Man freed from Oregon death row in 2010 now faces 2 decades in prison for new crimes

0

REDMOND — A former Oregon death row inmate who was given a second chance at freedom could now face nearly 20 years in prison following a conviction for stabbing three people outside a Redmond bar.

Gregory Paul Wilson, 55, was convicted on Wednesday of three counts of second-degree assault and three counts of unlawful use of a weapon.

He could be sentenced to serve up to 19 years in prison when he appears before a judge next month.

In 1993, Wilson was convicted of aggravated murder in the “torture murder” of Michelle “Misty” Largo, an 18-year-old Portland woman, and sentenced to death. Wilson eventually won a new trial after appealing his conviction to the 9th U.S. Circuit Court of Appeals. At his second trial, he was convicted again, and again he successfully appealed his case. Days before he stood trial for the third time in 2010, Wilson accepted a plea deal for manslaughter. He was released in 2013 after 21 years in detention.

Wilson, one of two men sentenced to death for Largo’s murder, was the last of the four living defendants in Largo’s death to have his case resolved. A fifth was murdered.

Wilson’s recent case in Deschutes County is also complex.

On July 23, 2021, the Castle Rock, Wash., resident was in central Oregon as a female companion to attend a medical conference in Redmond.

Wilson’s three victims consist of a Redmond resident, Chris Gannon, and two of his friends, Clint Holdbrook and Kyle Bates, who came from out of the area. Throughout Wilson’s trial this month, prosecutors referred to two groups of people involved in the case: Wilson and his associates, whom they called “conference attendees,” and Gannon, Holdbrook and Bates, who were referred to as “locals”.

Wilson is black and the three residents are white. All four are said to be intoxicated.

The booze-soaked fact pattern began at a Redmond bar, the Tumble Inn Tavern, with an argument over college football. Gannon, a Washington Huskies fan, noticed a conference attendee enter the bar wearing a shirt bearing the logo of rival Washington State University.

After a verbal argument in the bar, the conference attendees opted to return to their hotel several blocks away and go to bed. Wilson was not with this group, but he met them outside the hotel and they told him about the fight at the bar.

Later, Wilson and another man chose to have drinks at the Tumble Inn.

Outside the bar, Gannon was walking towards a vehicle when Wilson shouted, “Hey, Butterbean.”

Eric “Butterbean” Esch is a former heavyweight boxer whose distinct look featured a bald head and an American flag boxing singlet. On the evening in question, Gannon, who is bald, was wearing cowboy boots and American flag overalls, with no shirt.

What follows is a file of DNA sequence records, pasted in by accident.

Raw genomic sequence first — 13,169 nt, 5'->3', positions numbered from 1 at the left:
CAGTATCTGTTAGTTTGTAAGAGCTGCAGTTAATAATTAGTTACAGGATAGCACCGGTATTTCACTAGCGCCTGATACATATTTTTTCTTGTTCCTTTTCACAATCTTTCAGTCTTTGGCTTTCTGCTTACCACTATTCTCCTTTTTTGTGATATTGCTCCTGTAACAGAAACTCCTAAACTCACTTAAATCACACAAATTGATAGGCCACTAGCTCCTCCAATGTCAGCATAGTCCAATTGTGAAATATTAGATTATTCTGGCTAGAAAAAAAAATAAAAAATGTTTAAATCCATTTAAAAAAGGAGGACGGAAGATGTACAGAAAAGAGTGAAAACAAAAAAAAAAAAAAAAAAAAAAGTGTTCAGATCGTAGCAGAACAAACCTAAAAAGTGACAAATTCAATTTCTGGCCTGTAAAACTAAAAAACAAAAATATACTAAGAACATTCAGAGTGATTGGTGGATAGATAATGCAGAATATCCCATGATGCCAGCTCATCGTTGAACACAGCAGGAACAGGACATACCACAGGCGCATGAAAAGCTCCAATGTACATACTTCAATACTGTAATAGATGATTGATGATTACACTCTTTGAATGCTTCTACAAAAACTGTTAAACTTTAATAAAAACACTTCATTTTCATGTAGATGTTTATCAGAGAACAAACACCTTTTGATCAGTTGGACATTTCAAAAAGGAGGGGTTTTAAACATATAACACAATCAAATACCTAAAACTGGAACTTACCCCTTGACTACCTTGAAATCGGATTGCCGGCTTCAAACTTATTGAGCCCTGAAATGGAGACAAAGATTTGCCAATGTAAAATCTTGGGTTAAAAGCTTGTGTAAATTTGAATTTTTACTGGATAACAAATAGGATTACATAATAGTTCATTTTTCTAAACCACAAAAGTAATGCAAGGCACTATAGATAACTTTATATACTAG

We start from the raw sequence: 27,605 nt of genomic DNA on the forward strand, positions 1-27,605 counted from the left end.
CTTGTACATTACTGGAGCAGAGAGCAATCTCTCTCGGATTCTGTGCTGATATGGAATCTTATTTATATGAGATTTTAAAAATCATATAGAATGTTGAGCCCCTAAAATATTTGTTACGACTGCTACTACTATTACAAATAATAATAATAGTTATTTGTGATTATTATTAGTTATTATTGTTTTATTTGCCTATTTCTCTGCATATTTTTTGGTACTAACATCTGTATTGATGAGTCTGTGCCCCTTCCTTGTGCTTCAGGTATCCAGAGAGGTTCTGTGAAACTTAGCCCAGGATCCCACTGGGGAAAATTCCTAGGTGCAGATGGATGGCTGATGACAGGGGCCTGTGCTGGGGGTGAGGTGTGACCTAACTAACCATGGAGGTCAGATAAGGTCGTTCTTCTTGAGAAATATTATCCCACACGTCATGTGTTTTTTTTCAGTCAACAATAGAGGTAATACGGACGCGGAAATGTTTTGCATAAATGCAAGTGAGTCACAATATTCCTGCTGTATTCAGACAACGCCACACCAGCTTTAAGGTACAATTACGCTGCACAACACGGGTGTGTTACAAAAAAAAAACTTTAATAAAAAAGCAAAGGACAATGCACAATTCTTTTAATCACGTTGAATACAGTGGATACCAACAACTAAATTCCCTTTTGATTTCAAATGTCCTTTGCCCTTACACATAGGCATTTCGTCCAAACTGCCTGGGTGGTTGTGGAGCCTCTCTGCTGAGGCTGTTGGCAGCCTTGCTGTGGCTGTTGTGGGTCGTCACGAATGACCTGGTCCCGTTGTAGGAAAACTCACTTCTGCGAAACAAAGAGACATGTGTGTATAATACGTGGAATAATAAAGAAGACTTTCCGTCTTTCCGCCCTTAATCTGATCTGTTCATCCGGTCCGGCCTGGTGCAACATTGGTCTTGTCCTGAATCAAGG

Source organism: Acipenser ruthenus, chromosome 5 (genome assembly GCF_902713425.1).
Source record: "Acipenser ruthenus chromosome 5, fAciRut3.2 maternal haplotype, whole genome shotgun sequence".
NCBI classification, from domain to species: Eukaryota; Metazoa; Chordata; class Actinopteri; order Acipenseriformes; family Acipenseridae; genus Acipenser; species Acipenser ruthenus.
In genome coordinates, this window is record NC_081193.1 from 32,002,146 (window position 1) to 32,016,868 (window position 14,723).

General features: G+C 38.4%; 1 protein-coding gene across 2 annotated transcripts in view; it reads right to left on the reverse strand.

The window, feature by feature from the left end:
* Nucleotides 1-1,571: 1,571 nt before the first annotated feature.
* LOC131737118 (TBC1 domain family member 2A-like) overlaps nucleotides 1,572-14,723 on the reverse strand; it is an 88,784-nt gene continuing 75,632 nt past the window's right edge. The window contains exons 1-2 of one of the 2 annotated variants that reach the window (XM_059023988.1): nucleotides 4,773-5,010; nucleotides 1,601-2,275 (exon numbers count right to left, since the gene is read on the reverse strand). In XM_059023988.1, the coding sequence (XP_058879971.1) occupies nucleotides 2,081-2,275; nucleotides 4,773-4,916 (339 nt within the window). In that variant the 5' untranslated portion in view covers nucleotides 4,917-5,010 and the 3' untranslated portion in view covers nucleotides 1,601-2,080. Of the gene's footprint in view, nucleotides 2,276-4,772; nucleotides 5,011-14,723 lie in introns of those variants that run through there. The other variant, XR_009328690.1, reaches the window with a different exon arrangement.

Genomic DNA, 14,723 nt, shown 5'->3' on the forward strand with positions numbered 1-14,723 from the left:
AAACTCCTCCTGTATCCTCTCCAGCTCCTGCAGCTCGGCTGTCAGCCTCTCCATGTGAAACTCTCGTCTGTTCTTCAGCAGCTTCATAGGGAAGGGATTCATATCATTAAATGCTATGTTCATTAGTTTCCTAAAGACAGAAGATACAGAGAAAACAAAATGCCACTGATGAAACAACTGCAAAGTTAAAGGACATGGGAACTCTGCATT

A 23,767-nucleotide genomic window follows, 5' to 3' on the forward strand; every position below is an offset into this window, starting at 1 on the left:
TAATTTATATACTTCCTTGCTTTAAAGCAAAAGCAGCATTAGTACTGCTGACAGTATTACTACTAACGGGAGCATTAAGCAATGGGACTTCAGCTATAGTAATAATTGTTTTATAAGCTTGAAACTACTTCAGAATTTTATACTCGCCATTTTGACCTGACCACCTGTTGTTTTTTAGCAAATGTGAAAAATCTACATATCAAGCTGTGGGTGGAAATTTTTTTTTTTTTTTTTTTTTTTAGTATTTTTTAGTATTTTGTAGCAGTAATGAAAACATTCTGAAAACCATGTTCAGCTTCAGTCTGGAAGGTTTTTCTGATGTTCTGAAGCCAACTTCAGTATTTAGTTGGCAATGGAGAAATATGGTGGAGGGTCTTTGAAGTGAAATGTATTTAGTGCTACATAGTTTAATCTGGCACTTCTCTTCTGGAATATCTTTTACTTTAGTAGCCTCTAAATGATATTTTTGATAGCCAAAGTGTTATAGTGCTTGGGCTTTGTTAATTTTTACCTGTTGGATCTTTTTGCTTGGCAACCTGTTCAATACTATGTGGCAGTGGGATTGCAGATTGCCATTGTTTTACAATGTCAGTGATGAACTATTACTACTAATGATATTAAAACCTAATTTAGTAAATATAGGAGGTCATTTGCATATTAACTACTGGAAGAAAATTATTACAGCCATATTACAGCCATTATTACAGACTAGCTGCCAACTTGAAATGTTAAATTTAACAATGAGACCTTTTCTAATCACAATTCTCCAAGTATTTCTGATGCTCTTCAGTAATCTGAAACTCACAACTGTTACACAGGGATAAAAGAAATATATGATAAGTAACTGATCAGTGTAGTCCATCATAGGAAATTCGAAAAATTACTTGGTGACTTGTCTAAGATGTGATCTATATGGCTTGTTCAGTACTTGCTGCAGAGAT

Prosecutor Alison Filo acknowledged in her closing statement that the comparison was “appropriate.”

According to Wilson’s defense, after hearing the “Butterbean” comment, Gannon became enraged and tackled Wilson to the ground, although the prosecution disagreed with this description. Wilson says he was called a racial epithet by two of the locals. Regardless, the parties agree that there was a physical altercation between Wilson and Gannon.

Although police have reviewed hundreds of hours of security footage from various companies, none have captured the actual stabbings. An outside security camera captured Wilson pulling out a pocket knife and following the local trio around a corner. Moments later, a woman can be seen running and screaming.

Wilson maintained that he acted in self-defense and pleaded not guilty. His trial before Judge Randy Miller lasted two weeks in temporary court at the Deschutes County Fair & Expo Center.

Defense attorney Katherine Griffith accused the police of acting through confirmation, telling the jury that from the moment officers arrived and placed Wilson in handcuffs, they worked to support the conclusion that he was guilty, rather than considering the case dispassionately.

In his closing statement, Griffith showed a snippet of police body camera footage in which a member of the trio can clearly be heard calling a handcuffed Wilson the N-word.

“He pulled out a knife to save his life,” she told jurors. “The state asks you to ignore the acts of extreme violence by Gannon, Holdbrook and Bates.”

Prosecutor Filo called Wilson’s account a “revisionist story” that is not supported by video evidence.

“What you need to determine guilt or innocence, really, stays on those videos,” she said.

Filo told jurors that everyone has biases. “Just because I’m biased doesn’t mean I’m wrong.”

All three victims testified, as did Wilson. Because Wilson chose to testify in his defense, jurors were allowed to hear about Wilson’s past incarceration for manslaughter and kidnapping. The jurors also received instructions on implicit bias.

Wilson is expected to be sentenced on June 13.

–Garrett Andrews; [email protected]

Share.

Comments are closed.